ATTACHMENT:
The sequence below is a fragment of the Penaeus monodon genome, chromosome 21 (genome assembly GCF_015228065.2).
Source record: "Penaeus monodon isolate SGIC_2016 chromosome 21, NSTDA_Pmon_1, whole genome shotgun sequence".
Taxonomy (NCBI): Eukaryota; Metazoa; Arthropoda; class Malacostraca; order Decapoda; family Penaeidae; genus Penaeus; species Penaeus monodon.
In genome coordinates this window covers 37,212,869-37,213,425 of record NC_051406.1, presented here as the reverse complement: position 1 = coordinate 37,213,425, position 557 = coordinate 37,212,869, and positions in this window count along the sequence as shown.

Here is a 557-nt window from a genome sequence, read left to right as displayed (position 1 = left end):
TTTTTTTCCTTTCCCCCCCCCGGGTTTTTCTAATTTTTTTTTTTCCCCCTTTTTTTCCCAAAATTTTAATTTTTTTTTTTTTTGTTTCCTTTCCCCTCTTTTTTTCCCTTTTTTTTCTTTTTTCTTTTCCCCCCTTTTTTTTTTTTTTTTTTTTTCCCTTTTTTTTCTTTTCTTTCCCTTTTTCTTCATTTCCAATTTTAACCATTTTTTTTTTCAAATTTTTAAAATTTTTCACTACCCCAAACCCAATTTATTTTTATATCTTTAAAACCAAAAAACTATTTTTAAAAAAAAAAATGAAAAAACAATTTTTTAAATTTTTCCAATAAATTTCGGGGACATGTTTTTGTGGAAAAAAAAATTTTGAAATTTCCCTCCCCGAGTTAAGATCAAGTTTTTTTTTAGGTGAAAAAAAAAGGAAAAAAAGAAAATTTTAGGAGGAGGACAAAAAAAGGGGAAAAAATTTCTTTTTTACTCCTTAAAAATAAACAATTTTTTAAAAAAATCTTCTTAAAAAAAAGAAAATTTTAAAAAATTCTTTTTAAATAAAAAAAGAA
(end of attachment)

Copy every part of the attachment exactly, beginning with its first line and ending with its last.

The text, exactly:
The sequence below is a fragment of the Penaeus monodon genome, chromosome 21 (genome assembly GCF_015228065.2).
Source record: "Penaeus monodon isolate SGIC_2016 chromosome 21, NSTDA_Pmon_1, whole genome shotgun sequence".
Taxonomy (NCBI): Eukaryota; Metazoa; Arthropoda; class Malacostraca; order Decapoda; family Penaeidae; genus Penaeus; species Penaeus monodon.
In genome coordinates this window covers 37,212,869-37,213,425 of record NC_051406.1, presented here as the reverse complement: position 1 = coordinate 37,213,425, position 557 = coordinate 37,212,869, and positions in this window count along the sequence as shown.

Here is a 557-nt window from a genome sequence, read left to right as displayed (position 1 = left end):
TTTTTTTCCTTTCCCCCCCCCGGGTTTTTCTAATTTTTTTTTTTCCCCCTTTTTTTCCCAAAATTTTAATTTTTTTTTTTTTTGTTTCCTTTCCCCTCTTTTTTTCCCTTTTTTTTCTTTTTTCTTTTCCCCCCTTTTTTTTTTTTTTTTTTTTTCCCTTTTTTTTCTTTTCTTTCCCTTTTTCTTCATTTCCAATTTTAACCATTTTTTTTTTCAAATTTTTAAAATTTTTCACTACCCCAAACCCAATTTATTTTTATATCTTTAAAACCAAAAAACTATTTTTAAAAAAAAAAATGAAAAAACAATTTTTTAAATTTTTCCAATAAATTTCGGGGACATGTTTTTGTGGAAAAAAAAATTTTGAAATTTCCCTCCCCGAGTTAAGATCAAGTTTTTTTTTAGGTGAAAAAAAAAGGAAAAAAAGAAAATTTTAGGAGGAGGACAAAAAAAGGGGAAAAAATTTCTTTTTTACTCCTTAAAAATAAACAATTTTTTAAAAAAATCTTCTTAAAAAAAAGAAAATTTTAAAAAATTCTTTTTAAATAAAAAAAGAA